CNBC's Jim Cramer is not backing down from his "own Apple, don't trade it" maxim despite the stock's drop after earnings, in which the iPhone maker said it would stop providing results for its individual products.
"I am sure there are people who will just say, 'You know what? I have to panic and sell Apple because Apple must be turning down and it's going to be herd animals all over the place.' And all I can tell you is wait a second," Cramer, host of "Mad Money" and longtime Apple bull, said as Apple's stock lost nearly 7 percent in after-hours trading.
"Apple's ecosystem continues to grow," he continued. "I accept that the stock is going to go lower, but remember, we just had 1000 Dow points that were worth capturing even if we get what I'm regarding as an undeserved crushing of the stock of Apple tomorrow."
Cramer predicted that Apple's slide could "cause a pause in the tech rally" on Friday, and that analysts would immediately downgrade the stock on what some saw as a muted forecast.
But he wouldn't give up on "a stock that was up 30 percent coming in that reported an amazing number but was conservative and changed the way it's breaking things down," he told investors.
"Here's what I say: I would still own it. I wouldn't trade it," the "Mad Money" host said. "For those who have never bought the stock, I would start nibbling. No need to be aggressive. The market, other than the last three days, hasn't been all that welcoming of late."
Drug stocks: No longer safe?
The once-"safe" pharmaceutical stocks are becoming too difficult for investors to own, Cramer warned on Thursday as much of the stock market lifted off its October lows.
"These stocks ... used to be safety-first situations. No longer," he told investors. "These names are bouncing today, but the next time the market gets slammed, you don't want to rely on a broken drug stock — or food stock, for that matter — to protect your portfolio."
The toxicity has spread to the likes of Allergan, Cramer said. In an unusual move, shares of the Botox maker plummeted after the company reported earnings above Wall Street estimates and raised its guidance on Tuesday.
Click here for his full analysis.
GW Pharma CEO on medical marijuana
Knowing the difference between real, federally-approved medicine and alternative treatments is key when it comes to cannabis, says GW Pharmaceuticals CEO Justin Gover, whose company's cannabis-based epilepsy treatment launched Thursday in the United States.
"We think it's' really important to distinguish between what is medicine and what is not," Gover told Cramer in an interview, responding to a question about whether Canadian marijuana producers should label themselves as "medical" marijuana companies.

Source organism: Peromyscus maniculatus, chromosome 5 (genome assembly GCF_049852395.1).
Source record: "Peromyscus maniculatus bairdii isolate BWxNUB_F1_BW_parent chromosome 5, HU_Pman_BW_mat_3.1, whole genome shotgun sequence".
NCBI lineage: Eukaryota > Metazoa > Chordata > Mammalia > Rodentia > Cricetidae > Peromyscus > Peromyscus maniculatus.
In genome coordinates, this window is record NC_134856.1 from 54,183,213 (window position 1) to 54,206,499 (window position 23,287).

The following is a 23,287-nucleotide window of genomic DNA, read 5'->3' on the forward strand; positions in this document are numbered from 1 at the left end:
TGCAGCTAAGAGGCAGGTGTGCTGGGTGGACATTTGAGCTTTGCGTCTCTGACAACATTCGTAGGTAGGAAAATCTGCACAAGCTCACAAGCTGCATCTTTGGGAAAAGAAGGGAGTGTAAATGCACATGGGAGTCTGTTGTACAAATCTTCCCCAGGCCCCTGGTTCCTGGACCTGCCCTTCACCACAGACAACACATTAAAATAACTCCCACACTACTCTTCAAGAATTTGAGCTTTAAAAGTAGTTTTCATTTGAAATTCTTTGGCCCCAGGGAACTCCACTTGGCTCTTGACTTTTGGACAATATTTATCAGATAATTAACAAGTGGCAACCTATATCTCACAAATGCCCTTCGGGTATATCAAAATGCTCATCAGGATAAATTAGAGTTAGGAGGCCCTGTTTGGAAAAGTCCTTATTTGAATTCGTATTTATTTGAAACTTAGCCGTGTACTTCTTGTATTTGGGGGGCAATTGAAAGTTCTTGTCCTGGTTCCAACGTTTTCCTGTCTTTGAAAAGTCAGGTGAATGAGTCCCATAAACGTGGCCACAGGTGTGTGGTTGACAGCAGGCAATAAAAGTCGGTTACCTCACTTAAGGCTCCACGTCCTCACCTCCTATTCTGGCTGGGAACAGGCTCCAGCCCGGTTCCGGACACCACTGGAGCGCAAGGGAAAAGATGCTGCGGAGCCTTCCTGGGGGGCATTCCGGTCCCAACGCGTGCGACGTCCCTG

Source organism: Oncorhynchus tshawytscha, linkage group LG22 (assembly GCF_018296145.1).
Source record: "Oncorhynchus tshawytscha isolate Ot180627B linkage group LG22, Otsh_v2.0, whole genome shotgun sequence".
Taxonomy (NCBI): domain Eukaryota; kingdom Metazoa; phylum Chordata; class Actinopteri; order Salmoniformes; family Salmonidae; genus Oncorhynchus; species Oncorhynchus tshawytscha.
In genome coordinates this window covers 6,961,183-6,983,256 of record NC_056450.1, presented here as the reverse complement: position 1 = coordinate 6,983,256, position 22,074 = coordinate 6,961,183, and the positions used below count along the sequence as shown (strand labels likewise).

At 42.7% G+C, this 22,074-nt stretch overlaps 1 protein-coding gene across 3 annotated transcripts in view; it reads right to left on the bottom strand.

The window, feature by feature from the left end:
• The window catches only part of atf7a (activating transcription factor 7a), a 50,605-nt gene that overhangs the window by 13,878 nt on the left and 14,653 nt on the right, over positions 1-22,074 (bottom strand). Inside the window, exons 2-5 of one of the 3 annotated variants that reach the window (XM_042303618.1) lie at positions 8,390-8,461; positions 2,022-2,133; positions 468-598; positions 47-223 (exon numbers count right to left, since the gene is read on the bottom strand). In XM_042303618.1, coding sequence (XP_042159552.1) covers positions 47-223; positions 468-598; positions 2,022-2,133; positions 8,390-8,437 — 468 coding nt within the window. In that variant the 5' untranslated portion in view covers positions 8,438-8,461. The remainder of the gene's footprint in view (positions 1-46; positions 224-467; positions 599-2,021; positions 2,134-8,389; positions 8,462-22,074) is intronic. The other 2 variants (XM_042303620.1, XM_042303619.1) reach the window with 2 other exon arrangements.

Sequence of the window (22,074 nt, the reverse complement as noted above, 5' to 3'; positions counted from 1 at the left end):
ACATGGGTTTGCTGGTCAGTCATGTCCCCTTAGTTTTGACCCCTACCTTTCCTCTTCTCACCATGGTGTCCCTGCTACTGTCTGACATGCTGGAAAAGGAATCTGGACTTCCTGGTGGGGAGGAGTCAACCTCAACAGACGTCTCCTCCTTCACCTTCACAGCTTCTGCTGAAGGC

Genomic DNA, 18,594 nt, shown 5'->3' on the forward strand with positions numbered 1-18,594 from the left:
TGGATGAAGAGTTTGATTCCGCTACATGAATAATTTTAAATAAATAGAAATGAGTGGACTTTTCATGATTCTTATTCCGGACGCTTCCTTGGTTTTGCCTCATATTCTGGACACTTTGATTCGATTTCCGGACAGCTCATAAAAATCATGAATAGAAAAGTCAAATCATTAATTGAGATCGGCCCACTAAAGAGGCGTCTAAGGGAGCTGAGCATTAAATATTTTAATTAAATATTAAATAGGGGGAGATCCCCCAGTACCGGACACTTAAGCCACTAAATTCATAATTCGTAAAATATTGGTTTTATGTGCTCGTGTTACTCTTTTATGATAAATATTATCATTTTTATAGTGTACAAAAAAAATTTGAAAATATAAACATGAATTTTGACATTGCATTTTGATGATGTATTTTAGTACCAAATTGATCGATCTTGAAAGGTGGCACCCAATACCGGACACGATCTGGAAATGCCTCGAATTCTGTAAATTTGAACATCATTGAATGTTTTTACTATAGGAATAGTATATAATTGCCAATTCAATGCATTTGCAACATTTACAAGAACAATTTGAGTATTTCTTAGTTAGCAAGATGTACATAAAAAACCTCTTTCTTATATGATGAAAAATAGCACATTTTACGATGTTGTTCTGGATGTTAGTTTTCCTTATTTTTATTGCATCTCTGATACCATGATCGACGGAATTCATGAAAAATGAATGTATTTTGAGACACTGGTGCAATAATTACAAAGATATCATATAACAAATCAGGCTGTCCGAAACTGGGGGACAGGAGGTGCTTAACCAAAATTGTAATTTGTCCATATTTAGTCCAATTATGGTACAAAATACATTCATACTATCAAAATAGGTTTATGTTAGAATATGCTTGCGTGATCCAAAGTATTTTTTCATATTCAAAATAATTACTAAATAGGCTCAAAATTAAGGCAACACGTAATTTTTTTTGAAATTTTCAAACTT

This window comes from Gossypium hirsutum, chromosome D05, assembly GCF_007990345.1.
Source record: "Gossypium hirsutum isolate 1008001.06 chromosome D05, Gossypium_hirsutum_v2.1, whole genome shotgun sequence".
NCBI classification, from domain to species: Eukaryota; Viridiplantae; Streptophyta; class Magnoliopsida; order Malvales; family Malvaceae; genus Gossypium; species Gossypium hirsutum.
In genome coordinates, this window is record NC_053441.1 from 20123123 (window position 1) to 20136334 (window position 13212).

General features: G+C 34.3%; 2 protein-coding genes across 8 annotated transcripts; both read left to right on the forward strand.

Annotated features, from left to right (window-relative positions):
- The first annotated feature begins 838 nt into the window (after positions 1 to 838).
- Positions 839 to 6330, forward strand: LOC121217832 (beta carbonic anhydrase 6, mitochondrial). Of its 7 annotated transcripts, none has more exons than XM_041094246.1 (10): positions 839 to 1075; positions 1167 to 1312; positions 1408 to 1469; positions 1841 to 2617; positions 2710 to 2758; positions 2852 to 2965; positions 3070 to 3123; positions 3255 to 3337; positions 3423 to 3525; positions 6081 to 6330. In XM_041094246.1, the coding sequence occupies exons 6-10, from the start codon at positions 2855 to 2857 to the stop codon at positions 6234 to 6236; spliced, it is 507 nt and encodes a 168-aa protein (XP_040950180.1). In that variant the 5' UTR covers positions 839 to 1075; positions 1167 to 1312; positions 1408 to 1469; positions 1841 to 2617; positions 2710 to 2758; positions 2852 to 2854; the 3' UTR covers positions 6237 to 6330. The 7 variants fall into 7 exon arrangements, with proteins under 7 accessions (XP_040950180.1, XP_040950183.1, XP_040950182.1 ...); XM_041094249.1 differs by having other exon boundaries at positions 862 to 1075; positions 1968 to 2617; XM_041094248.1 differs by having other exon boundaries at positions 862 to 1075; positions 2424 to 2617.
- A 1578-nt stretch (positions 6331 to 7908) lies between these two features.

"[The Food and Drug Administration] make[s] that determination, and where there are products that don't meet FDA standards and have not been approved by [the] FDA, we don't believe that they should be appropriately termed as medications," Gover said on "Mad Money."
Click here to watch and read more about his interview.
Proofpoint CEO on shifting 'threat landscape'
Enterprise security player Proofpoint has "a greater opportunity than ever before" as cyber-threats become more intense and multifaceted, Proofpoint Chairman and CEO Gary Steele told Cramer in a Thursday interview.
Proofpoint's continued success "comes down to two things," the CEO said: "[the] threat landscape continues to get more complicated, more malicious, and the fact that more organizations are moving to the cloud."
Steele pointed to a list of recommendations released by the Securities and Exchange Commission, in which the SEC warned companies to evaluate how they deal with phishing scams and email fraud.
"We, again, think this is an important notification and catalyst for further business for us," he told Cramer. "The threat landscape continues to shift. We see different forms of attacks, and so having a strong security posture is something that every company, whether they're SEC-regulated or not, has to do."
Click here to watch his full interview.
Federal Realty Trust CEO on bond-competitive stock
Federal Realty Investment Trust President and CEO Don Wood came prepared for Cramer's question about whether his retail-focused real estate investment trust's stock dividend was a worthy competitor to increasingly attractive U.S. bond yields.
"First of all, this is a special REIT. It's not like most," he said, adding that Federal Realty has grown its dividend every year for 50 years. "Now, let's go further: with the stuff that we have done and have announced and some stuff that hasn't been announced, we've got the ability or are highly likely to grow cash flow and earnings again '19 over '18 and '20 over '19 from things that we're already doing today."
"When you sit and you think about that, it's hard for me to say that this is the same as a bond," he continued. "Capital appreciation is important, and if you were to liquidate this company, Federal Realty today, sell every shopping center, we would effectively get significantly more than the stock is trading at today. That should matter, too, from a bottom-level perspective."
Click here to watch Wood's full interview, in which he addresses the Fed, e-commerce and more.
Lightning round: A MTCH made in heaven?
In Cramer's lightning round, he zoomed through his take on callers' favorite stocks:
Match Group: "I don't know the service, but the stock is really inexpensive and it's doing a remarkable job and I am a buyer of the stock. Of the stock!"
Carrizo Oil & Gas Inc.: "Because oil went down, Carrizo went down. There really is not much more to it because, boy, I'll tell you that I think [CEO] Chip Johnson's done remarkable work there. He's expanded at the right time, he's got a better balance sheet than people realize, but the group does not want to go higher because oil is now plummeting."
Disclosure: Cramer's charitable trust owns shares of Apple.
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